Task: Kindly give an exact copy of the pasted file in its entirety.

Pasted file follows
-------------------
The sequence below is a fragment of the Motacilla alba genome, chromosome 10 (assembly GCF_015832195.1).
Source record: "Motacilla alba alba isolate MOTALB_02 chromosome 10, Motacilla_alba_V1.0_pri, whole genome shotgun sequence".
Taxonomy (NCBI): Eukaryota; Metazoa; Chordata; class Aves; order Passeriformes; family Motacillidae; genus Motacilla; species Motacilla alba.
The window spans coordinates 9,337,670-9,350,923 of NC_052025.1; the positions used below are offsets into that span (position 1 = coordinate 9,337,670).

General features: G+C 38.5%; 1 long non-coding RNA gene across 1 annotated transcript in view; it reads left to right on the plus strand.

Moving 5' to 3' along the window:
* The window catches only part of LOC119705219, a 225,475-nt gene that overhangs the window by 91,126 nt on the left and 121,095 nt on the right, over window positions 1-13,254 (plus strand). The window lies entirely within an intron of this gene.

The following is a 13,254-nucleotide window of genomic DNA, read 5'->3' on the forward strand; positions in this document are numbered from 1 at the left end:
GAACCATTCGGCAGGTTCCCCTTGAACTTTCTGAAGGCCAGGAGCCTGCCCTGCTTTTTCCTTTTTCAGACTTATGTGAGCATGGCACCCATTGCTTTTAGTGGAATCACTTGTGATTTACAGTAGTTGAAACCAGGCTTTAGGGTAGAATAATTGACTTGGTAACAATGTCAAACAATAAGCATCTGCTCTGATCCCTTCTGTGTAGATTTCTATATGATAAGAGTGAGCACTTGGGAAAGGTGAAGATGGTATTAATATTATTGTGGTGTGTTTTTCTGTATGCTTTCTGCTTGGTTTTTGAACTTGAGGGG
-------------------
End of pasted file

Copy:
The sequence below is a fragment of the Motacilla alba genome, chromosome 10 (assembly GCF_015832195.1).
Source record: "Motacilla alba alba isolate MOTALB_02 chromosome 10, Motacilla_alba_V1.0_pri, whole genome shotgun sequence".
Taxonomy (NCBI): Eukaryota; Metazoa; Chordata; class Aves; order Passeriformes; family Motacillidae; genus Motacilla; species Motacilla alba.
The window spans coordinates 9,337,670-9,350,923 of NC_052025.1; the positions used below are offsets into that span (position 1 = coordinate 9,337,670).

General features: G+C 38.5%; 1 long non-coding RNA gene across 1 annotated transcript in view; it reads left to right on the plus strand.

Moving 5' to 3' along the window:
* The window catches only part of LOC119705219, a 225,475-nt gene that overhangs the window by 91,126 nt on the left and 121,095 nt on the right, over window positions 1-13,254 (plus strand). The window lies entirely within an intron of this gene.

The following is a 13,254-nucleotide window of genomic DNA, read 5'->3' on the forward strand; positions in this document are numbered from 1 at the left end:
GAACCATTCGGCAGGTTCCCCTTGAACTTTCTGAAGGCCAGGAGCCTGCCCTGCTTTTTCCTTTTTCAGACTTATGTGAGCATGGCACCCATTGCTTTTAGTGGAATCACTTGTGATTTACAGTAGTTGAAACCAGGCTTTAGGGTAGAATAATTGACTTGGTAACAATGTCAAACAATAAGCATCTGCTCTGATCCCTTCTGTGTAGATTTCTATATGATAAGAGTGAGCACTTGGGAAAGGTGAAGATGGTATTAATATTATTGTGGTGTGTTTTTCTGTATGCTTTCTGCTTGGTTTTTGAACTTGAGGGG